Wednesday, March 29, 2017 - 1 Rajab 1438

A Brief Look on Racial Discrimination and the Attitude of Islam towards it

A Brief Look on Racial Discrimination and the Attitude of Islam towards it

Discrimination against some groups of people on the grounds of skin color, race or ethnicity, or any other physical or cultural determinant has been practiced from time immemorial throughout all human history and is still practiced in various forms in modern life. According to Encyclopedia Britannica, discrimination is the “intended or accomplished differential treatment of persons or social groups for reasons of certain generalized traits” (Britannica). The targets of discrimination are often minorities, but they may also be majorities, such as black people were under apartheid in South Africa. For the most part, discrimination results in some form of harm or disadvantage to the targeted person(s) or group(s). “At root, racism is ‘an ideology of racial domination’ in which the presumed biological or cultural superiority of one or more racial groups is used to justify or prescribe the inferior treatment or social position(s) of other racial groups. Through the process of racialization, perceived patterns of physical difference – such as skin color or eye shape – are used to differentiate groups of people, thereby constituting them as ‘races’; racialization becomes racism when it involves the hierarchical and socially consequential valuation of racial groups” (Sociology of Racism, Matthew Clair, Harvard University, Cambridge, MA, USA, Jeffrey S Denis, McMaster University, Hamilton, ON, Canada).

Racial discrimination might have been adopted in ancient times as part of dogmas that formed the essential perspective through which we see the world from and interpret it. These dogmas were thought to be essential to preserve the unity of the membership of a group, in a world in which people appeared to lack adequate reasons of communication outside of their zone of blood relation and tribe membership. Over time humans would gain a considerable understanding of their need to choose a more realistic determinant of differentiation that would not corrupt the concept of the unity of humankind irrespective of their individual, tribal, or group membership.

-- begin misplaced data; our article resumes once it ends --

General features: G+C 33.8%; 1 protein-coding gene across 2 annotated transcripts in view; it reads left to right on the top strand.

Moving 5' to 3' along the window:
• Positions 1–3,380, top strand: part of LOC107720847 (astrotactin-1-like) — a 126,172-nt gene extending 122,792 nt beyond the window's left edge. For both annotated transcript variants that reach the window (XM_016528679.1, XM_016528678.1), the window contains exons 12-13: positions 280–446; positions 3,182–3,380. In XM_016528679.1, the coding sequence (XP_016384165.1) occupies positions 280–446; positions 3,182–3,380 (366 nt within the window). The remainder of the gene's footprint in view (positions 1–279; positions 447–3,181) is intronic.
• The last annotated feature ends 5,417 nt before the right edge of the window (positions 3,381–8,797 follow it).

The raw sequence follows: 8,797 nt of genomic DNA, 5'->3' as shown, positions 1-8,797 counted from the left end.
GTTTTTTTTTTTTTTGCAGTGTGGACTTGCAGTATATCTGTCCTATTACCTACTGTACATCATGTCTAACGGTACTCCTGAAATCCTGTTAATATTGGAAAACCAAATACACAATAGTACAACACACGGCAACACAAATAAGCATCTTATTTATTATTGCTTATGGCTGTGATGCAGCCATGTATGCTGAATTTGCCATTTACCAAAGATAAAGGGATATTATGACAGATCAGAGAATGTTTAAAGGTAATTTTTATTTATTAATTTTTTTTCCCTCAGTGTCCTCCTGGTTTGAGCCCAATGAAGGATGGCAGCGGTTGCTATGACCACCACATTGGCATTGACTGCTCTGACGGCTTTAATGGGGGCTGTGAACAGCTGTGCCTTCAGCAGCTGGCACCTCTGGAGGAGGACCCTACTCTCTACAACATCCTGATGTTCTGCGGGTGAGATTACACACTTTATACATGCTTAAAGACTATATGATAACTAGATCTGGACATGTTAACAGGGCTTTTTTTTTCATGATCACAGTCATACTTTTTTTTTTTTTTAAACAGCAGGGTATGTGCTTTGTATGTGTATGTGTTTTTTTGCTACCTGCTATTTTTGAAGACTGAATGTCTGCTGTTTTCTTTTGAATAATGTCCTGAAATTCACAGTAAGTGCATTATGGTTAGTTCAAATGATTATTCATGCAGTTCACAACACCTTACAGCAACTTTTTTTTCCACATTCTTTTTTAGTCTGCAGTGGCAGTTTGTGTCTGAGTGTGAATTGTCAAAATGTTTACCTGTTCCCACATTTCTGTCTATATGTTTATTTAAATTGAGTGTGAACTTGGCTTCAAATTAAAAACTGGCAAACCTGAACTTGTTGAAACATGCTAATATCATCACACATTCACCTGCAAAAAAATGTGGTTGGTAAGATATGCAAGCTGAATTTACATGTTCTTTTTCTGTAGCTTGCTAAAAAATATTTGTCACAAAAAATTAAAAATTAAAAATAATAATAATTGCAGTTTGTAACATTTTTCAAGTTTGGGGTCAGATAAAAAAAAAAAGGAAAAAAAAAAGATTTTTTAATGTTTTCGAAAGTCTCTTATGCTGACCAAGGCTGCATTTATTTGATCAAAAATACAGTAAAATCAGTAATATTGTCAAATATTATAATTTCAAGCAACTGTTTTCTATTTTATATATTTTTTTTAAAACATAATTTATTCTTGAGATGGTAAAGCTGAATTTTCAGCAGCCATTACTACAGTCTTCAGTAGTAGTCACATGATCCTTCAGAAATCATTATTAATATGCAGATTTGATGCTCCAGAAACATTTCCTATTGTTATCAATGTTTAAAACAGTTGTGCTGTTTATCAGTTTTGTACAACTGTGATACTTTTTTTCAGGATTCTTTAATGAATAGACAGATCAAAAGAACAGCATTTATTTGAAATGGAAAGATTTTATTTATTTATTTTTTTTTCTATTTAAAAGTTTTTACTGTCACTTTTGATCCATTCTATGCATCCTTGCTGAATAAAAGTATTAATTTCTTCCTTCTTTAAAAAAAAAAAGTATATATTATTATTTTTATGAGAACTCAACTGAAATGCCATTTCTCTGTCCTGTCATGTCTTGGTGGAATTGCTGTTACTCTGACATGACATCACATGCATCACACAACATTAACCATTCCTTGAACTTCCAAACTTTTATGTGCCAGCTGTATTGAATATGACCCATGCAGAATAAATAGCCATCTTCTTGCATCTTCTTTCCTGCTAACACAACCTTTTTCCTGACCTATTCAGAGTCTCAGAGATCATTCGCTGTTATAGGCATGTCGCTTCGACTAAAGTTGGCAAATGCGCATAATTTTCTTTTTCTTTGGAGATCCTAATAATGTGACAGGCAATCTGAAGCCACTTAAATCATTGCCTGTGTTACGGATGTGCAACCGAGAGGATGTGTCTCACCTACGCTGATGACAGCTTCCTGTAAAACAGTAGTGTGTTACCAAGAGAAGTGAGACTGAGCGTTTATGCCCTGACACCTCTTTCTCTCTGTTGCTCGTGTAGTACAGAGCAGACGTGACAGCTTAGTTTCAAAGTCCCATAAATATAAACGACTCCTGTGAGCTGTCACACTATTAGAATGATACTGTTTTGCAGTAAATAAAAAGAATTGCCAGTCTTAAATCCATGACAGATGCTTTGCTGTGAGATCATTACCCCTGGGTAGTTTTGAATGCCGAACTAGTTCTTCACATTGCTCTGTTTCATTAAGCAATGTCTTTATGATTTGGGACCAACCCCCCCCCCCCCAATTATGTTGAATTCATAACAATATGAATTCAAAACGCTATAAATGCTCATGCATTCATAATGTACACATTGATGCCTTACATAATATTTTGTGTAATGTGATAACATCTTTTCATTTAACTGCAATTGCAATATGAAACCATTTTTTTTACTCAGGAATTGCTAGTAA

Nevertheless, racial discrimination is as mentioned above, is still practiced individually and institutionally all over the world. If we take some events in the near past that shaped our present time, that may help us understand the way humans consciously or unconsciously became involved in the game of classification as a means for differentiation. By thoroughly examining them, we might discover and learn how deep the ignorance of ourselves is and how much understanding of our common fate we still need to obtain.

The scope of acts considered racially discriminative is vast. Interestingly, we are not talking about events that took place in the Middle Ages or in the Iron Age, the Bronze Age or the Copper Age; we are talking about events that have so recently occurred that they still have their immediate effects on the present era of human history. Even now there remains a plethora of individual acts and institutional practices that betray the existence of such racist concepts and ideas in the minds of a great number of people.

What is the attitude of Islam towards the ideas of racial discrimination among humans according to certain standards? Can we argue that Islam has no trace of such discriminatory ideas?